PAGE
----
Start Intimidating catch phrases

Intimidating catch phrases

Homosexuals became “gay,” abortion advocates became “pro-choice” and atheists became “brights,” each euphemism converting a negative association into a positive one.

And, while we don't know to 100% certainty that "let's get down to business" will be that catchphrase, it's unlikely that would spend so much time emphasizing that in the promo if it weren't.

Also, let me just lay this on the line right now: if "let's get down to business" isn't the new catchphrase, the powers that be at NBC should be ashamed of themselves, because they have just missed a golden opportunity.

"Let's get down to business" might not roll off the tongue quite like, "you're fired," but it captures a certain new seriousness for the show that already feels just right.

I'm sure the temptation to go with "hasta la vista, baby," or "you won't be back" was pretty strong, but since they already paid homage to Schwarzenegger's legacy in the promo as they're shown "building a new boss," this catchphrase comes off as way classier.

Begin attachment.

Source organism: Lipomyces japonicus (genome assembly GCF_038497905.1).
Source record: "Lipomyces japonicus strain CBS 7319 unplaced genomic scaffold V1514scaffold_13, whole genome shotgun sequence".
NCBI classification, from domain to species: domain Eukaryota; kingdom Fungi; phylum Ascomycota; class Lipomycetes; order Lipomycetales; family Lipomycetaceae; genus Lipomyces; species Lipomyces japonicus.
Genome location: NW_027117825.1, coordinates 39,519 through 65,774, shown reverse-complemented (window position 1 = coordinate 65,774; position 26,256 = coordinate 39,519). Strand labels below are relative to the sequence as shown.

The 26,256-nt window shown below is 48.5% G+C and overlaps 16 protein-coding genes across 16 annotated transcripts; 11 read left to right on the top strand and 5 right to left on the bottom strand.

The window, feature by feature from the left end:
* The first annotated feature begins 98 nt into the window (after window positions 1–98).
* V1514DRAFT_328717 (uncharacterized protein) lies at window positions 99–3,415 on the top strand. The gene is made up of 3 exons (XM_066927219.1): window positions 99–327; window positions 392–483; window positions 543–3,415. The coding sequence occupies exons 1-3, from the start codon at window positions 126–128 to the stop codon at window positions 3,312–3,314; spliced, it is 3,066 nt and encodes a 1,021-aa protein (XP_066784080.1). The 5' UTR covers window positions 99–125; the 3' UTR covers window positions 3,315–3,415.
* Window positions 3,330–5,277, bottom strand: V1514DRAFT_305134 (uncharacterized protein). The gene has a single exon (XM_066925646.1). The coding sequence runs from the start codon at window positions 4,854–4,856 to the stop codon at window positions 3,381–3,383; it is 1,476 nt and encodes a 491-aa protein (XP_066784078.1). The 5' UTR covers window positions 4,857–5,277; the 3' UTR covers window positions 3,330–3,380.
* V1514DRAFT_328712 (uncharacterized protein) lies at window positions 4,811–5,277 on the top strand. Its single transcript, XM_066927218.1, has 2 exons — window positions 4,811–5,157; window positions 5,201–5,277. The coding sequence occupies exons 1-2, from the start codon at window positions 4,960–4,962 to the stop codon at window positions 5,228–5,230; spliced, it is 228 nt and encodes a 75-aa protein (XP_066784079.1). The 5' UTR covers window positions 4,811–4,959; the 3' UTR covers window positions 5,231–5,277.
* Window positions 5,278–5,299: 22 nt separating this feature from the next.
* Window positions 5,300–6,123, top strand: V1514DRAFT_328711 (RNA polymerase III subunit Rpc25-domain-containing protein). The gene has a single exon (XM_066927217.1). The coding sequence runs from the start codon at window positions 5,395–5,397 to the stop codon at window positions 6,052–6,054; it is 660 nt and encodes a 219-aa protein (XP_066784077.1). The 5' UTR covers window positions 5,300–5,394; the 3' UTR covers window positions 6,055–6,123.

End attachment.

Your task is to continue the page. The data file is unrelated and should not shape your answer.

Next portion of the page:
And as Dartmouth’s citizenship pledge reminds us, we must treat each person with dignity and respect.

Abusive language aimed at community members—by any group, at any time, in any place—is not acceptable.

People who are mentally retarded used to be called “idiots,” “imbeciles” and “morons” – psychological terms that correspond to different IQ ranges (0-25 for idiots, 26-50 for imbeciles, 51-70 for morons).

But as those words gradually came to be considered offensive, the euphemism “retarded” came into vogue.

Well, we can all, hopefully, get our fill of Arnold Schwarzenegger and his "let's get down to business" badass boss attitude when the Celebrity Apprentice returns to NBC on January 2, 2017.

Dartmouth College is “investigating all reports of violations of College policy and will enforce appropriate sanctions,” after Black Lives Matter activists insulted and intimidated other students in the college library Nov.

I'm already imagining that they'll be fewer ridiculous cat fights about nothing important on this new , people. And, doesn't Arnold Schwarzenegger already seem more intimidating and business-like than Donald Trump did? Maybe this new catchphrase is a sign that the show will go back to more creative challenges, and stay away from ones where the winners simply have the most friends with the most money.